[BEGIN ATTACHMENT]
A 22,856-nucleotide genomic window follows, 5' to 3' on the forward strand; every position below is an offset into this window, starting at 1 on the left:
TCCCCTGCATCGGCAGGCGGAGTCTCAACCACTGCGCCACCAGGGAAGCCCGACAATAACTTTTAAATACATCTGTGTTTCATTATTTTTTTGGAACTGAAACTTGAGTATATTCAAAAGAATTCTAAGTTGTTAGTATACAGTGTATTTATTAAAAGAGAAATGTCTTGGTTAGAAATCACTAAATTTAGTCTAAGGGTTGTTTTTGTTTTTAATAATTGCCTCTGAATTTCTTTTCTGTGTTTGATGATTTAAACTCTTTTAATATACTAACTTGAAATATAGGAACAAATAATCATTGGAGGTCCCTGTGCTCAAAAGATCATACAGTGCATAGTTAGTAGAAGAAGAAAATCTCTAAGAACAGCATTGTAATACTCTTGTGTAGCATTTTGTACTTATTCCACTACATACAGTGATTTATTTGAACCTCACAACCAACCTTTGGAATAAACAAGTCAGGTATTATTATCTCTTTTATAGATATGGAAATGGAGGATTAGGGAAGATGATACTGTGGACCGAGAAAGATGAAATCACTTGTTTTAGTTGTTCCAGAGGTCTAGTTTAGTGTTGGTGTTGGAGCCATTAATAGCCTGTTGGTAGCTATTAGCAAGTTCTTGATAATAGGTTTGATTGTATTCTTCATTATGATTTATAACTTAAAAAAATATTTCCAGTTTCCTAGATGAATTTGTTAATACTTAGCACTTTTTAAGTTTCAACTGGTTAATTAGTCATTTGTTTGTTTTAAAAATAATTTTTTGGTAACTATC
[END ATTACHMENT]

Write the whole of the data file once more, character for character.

A 22,856-nucleotide genomic window follows, 5' to 3' on the forward strand; every position below is an offset into this window, starting at 1 on the left:
TCCCCTGCATCGGCAGGCGGAGTCTCAACCACTGCGCCACCAGGGAAGCCCGACAATAACTTTTAAATACATCTGTGTTTCATTATTTTTTTGGAACTGAAACTTGAGTATATTCAAAAGAATTCTAAGTTGTTAGTATACAGTGTATTTATTAAAAGAGAAATGTCTTGGTTAGAAATCACTAAATTTAGTCTAAGGGTTGTTTTTGTTTTTAATAATTGCCTCTGAATTTCTTTTCTGTGTTTGATGATTTAAACTCTTTTAATATACTAACTTGAAATATAGGAACAAATAATCATTGGAGGTCCCTGTGCTCAAAAGATCATACAGTGCATAGTTAGTAGAAGAAGAAAATCTCTAAGAACAGCATTGTAATACTCTTGTGTAGCATTTTGTACTTATTCCACTACATACAGTGATTTATTTGAACCTCACAACCAACCTTTGGAATAAACAAGTCAGGTATTATTATCTCTTTTATAGATATGGAAATGGAGGATTAGGGAAGATGATACTGTGGACCGAGAAAGATGAAATCACTTGTTTTAGTTGTTCCAGAGGTCTAGTTTAGTGTTGGTGTTGGAGCCATTAATAGCCTGTTGGTAGCTATTAGCAAGTTCTTGATAATAGGTTTGATTGTATTCTTCATTATGATTTATAACTTAAAAAAATATTTCCAGTTTCCTAGATGAATTTGTTAATACTTAGCACTTTTTAAGTTTCAACTGGTTAATTAGTCATTTGTTTGTTTTAAAAATAATTTTTTGGTAACTATC